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Phil Mellows is a freelance journalist living in Brighton


  A Midsummer Night's Dream


Nightingale Theatre, Brighton

Four hundred years on and Shakespeare still has the ability to jolt an audience into fresh sense of their own times - at least when it's a production like this.

The Academy of Creative Training's A Midsummer Night's Dream was an end-of-term show for the school that gives many of Brighton's aspiring actors their break. There were a few wobbles that betrayed the company's amateur status, but not too many to spoil the fun, and they were compensated by stretches of action that could easily have found a place on a professional stage.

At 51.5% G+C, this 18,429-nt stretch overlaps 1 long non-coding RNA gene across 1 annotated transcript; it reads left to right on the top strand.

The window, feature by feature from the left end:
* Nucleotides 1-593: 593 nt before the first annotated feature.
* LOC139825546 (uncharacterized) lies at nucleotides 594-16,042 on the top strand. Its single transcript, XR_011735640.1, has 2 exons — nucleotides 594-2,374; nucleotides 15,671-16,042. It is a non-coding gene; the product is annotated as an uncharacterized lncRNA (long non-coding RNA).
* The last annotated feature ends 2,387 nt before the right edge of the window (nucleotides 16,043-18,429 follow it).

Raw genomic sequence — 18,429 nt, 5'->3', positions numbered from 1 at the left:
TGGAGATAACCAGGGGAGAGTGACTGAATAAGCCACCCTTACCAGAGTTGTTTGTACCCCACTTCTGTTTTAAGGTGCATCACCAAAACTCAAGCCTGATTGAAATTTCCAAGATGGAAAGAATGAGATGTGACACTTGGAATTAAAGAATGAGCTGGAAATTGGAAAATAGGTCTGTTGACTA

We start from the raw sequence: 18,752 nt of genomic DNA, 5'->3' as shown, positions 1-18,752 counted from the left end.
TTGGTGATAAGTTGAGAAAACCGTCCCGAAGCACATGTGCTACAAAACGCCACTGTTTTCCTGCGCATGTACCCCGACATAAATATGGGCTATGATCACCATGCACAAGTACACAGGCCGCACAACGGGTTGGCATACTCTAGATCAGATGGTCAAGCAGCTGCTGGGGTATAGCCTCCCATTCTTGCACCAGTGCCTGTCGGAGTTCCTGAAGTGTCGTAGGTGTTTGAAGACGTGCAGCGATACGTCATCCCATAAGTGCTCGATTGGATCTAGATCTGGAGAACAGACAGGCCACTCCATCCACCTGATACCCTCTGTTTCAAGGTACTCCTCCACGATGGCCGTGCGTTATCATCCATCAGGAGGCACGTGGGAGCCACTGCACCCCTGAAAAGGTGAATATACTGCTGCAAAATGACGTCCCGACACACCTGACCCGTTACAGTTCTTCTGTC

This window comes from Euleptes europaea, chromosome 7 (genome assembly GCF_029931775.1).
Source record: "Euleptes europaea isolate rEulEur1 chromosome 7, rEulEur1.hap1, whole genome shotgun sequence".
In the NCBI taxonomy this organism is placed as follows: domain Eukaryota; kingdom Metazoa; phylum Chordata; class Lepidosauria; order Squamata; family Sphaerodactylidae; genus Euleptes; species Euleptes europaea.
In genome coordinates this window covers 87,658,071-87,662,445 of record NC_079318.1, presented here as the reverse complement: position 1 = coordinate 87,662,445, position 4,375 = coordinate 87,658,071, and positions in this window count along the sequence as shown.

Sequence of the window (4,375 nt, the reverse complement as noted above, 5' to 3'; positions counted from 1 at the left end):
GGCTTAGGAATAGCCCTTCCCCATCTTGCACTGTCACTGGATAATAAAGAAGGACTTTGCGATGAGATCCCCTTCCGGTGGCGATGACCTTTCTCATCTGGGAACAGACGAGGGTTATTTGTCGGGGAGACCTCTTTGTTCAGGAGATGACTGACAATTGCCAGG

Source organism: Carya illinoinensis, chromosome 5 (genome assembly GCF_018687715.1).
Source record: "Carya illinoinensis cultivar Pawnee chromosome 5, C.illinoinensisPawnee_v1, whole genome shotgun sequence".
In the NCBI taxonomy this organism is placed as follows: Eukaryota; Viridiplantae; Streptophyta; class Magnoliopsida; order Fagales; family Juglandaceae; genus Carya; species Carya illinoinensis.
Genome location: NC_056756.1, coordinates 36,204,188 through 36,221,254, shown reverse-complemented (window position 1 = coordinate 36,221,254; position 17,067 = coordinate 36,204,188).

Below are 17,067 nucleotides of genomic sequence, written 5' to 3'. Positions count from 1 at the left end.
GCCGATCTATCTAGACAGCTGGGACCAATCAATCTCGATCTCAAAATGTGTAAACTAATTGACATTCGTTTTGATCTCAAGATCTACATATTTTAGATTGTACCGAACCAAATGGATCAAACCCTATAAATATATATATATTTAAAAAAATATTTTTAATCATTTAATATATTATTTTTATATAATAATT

Most striking, though, was the way Shakespeare's comedy is distilled down into two hours or so in which a play that's usually a light supper for balmy evenings is revealed to be heavily spiced with sex and drugs and violence.

Ralf Higgins direction foregrounds a perverse Puck (Lavanya Boon - what a name! I want to say it again - Lavanya Boon) whose mischief verges on malice, Oberon (Paddy O'Keeffe) struggling to keep her (as she is here) in check.

Her spells conjure from love the pain and frustration of rejection. Not only is somebody going to get hurt, you think somebody might well get killed as Hermia (Rachel Young), Lysander (Matt Eden), Helena (Clare Burt) and Demetrius (Robert Knowles) descend into a kind of insanity.

Puck's potions are administered like hard drugs and Lysander and Demetrius appear literally drunk on lust in their pursuit of Helena and their cruel treatment of Hermia.

Tension eases as the plot nears its denouement (and in this case there is a very real feeling of unknotting), and while the play-within-the-play provides comic, and genuine, relief, I'm still not sure what it's doing there. But then I was never one for happy endings.

July 15, 2009

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